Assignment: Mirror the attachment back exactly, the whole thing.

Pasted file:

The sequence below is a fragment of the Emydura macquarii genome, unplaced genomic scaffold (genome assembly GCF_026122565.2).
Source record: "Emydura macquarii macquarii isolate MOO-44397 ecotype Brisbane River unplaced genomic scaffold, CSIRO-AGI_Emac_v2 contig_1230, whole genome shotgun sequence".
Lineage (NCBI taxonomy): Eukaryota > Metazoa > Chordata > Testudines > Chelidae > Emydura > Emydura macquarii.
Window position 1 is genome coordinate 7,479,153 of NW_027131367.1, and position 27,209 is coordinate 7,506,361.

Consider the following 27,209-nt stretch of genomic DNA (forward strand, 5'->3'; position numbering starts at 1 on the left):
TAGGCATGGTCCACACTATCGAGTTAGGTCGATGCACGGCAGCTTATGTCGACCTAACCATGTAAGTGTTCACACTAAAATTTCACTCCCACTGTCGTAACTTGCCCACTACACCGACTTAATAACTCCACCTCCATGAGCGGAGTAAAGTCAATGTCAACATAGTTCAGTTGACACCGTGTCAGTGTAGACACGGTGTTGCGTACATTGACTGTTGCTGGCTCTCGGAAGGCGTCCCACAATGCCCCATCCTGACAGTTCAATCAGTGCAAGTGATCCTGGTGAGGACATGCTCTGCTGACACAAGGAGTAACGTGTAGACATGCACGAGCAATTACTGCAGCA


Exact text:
The sequence below is a fragment of the Emydura macquarii genome, unplaced genomic scaffold (genome assembly GCF_026122565.2).
Source record: "Emydura macquarii macquarii isolate MOO-44397 ecotype Brisbane River unplaced genomic scaffold, CSIRO-AGI_Emac_v2 contig_1230, whole genome shotgun sequence".
Lineage (NCBI taxonomy): Eukaryota > Metazoa > Chordata > Testudines > Chelidae > Emydura > Emydura macquarii.
Window position 1 is genome coordinate 7,479,153 of NW_027131367.1, and position 27,209 is coordinate 7,506,361.

Consider the following 27,209-nt stretch of genomic DNA (forward strand, 5'->3'; position numbering starts at 1 on the left):
TAGGCATGGTCCACACTATCGAGTTAGGTCGATGCACGGCAGCTTATGTCGACCTAACCATGTAAGTGTTCACACTAAAATTTCACTCCCACTGTCGTAACTTGCCCACTACACCGACTTAATAACTCCACCTCCATGAGCGGAGTAAAGTCAATGTCAACATAGTTCAGTTGACACCGTGTCAGTGTAGACACGGTGTTGCGTACATTGACTGTTGCTGGCTCTCGGAAGGCGTCCCACAATGCCCCATCCTGACAGTTCAATCAGTGCAAGTGATCCTGGTGAGGACATGCTCTGCTGACACAAGGAGTAACGTGTAGACATGCACGAGCAATTACTGCAGCA